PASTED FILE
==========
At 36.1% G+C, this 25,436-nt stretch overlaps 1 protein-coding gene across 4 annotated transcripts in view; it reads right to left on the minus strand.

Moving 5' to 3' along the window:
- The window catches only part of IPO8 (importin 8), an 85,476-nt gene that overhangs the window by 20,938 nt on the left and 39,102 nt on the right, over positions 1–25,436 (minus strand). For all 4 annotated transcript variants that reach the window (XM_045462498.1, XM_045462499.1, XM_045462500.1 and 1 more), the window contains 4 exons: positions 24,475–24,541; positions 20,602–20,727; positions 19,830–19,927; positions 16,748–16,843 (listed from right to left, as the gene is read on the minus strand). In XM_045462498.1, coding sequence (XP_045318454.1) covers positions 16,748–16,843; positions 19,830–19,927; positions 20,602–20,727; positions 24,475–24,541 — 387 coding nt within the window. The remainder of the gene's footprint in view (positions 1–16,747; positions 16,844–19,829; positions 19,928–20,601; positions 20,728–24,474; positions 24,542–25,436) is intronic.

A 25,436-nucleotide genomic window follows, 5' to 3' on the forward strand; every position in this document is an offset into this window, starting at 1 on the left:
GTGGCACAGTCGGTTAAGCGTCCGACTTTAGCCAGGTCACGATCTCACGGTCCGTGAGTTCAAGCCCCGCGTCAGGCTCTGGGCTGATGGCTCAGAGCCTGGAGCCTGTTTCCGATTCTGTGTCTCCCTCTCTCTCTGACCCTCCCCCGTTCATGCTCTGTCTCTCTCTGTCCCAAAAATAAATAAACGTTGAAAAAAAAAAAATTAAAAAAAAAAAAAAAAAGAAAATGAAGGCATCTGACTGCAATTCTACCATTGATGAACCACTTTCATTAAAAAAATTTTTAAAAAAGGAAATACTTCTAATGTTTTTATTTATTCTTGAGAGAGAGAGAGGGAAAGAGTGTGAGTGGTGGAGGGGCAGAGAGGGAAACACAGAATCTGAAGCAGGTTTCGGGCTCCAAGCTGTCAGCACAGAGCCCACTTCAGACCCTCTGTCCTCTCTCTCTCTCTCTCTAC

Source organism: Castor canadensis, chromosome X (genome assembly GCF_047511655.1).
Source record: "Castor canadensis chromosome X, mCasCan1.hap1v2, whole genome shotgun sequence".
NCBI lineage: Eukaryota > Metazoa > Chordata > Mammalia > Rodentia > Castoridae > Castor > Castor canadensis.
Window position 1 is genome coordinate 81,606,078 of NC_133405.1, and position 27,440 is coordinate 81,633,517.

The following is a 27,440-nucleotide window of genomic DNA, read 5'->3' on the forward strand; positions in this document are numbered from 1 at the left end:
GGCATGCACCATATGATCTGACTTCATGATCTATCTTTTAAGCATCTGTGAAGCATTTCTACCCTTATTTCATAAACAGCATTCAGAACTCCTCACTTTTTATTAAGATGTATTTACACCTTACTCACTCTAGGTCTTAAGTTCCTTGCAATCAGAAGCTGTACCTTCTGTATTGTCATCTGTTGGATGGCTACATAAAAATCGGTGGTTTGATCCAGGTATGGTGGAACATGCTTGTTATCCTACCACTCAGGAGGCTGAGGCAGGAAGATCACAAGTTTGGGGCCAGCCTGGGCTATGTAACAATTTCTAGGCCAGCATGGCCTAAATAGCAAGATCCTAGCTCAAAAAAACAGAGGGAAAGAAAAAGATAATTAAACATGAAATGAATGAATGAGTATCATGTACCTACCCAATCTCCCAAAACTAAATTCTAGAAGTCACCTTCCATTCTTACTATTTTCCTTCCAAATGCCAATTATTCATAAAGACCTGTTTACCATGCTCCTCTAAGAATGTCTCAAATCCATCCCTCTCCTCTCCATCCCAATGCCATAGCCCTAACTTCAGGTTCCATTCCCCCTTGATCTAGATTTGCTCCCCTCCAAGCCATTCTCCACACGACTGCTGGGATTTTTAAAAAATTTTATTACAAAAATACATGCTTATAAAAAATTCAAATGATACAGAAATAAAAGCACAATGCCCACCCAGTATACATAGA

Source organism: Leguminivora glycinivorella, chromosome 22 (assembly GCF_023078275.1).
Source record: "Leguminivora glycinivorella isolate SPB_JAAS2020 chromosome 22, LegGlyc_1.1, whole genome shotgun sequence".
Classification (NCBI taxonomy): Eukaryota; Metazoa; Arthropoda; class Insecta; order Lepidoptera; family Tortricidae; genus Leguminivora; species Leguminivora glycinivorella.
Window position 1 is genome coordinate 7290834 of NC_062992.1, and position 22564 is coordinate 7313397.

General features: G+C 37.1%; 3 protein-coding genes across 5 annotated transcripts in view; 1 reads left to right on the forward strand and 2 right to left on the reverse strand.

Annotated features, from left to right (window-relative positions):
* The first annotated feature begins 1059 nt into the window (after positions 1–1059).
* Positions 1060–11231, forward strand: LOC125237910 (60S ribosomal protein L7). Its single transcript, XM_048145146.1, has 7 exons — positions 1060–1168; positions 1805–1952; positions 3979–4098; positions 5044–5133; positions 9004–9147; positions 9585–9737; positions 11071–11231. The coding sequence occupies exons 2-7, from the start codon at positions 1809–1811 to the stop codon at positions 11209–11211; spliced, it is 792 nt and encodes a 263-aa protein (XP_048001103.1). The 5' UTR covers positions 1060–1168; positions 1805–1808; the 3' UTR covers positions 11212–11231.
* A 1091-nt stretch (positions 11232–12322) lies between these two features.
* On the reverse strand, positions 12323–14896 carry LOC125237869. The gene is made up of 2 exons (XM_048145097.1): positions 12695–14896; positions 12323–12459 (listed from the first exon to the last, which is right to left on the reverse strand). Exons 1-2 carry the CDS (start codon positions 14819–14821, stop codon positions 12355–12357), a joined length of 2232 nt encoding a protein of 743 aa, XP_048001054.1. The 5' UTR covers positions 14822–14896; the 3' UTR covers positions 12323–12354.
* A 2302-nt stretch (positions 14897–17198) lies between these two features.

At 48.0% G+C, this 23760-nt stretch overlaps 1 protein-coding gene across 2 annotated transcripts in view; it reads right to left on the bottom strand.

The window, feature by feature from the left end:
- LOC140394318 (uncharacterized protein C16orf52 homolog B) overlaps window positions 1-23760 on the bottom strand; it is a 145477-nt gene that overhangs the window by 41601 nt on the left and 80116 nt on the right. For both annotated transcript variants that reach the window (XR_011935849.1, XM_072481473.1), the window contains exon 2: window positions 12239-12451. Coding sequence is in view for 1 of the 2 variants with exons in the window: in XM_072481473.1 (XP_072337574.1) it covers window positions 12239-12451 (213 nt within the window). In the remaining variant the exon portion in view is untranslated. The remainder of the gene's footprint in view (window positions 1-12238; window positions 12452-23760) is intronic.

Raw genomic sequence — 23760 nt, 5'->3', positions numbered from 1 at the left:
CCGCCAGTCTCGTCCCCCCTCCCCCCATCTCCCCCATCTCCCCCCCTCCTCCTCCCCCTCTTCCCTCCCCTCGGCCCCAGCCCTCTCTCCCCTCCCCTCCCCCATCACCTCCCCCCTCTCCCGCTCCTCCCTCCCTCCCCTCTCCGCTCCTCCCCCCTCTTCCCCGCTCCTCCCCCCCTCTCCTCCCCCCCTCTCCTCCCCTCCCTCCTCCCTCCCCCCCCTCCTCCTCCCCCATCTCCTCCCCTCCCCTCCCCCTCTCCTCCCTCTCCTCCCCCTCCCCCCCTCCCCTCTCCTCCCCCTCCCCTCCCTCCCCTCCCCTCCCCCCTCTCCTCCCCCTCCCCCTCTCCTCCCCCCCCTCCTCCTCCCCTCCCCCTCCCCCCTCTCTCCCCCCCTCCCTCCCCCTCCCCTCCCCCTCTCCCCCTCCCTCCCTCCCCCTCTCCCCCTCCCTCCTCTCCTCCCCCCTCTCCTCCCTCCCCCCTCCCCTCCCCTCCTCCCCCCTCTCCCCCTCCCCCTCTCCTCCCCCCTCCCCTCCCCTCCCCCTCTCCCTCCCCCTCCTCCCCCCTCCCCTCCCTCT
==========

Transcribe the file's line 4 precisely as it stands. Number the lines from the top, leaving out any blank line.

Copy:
A 25,436-nucleotide genomic window follows, 5' to 3' on the forward strand; every position in this document is an offset into this window, starting at 1 on the left: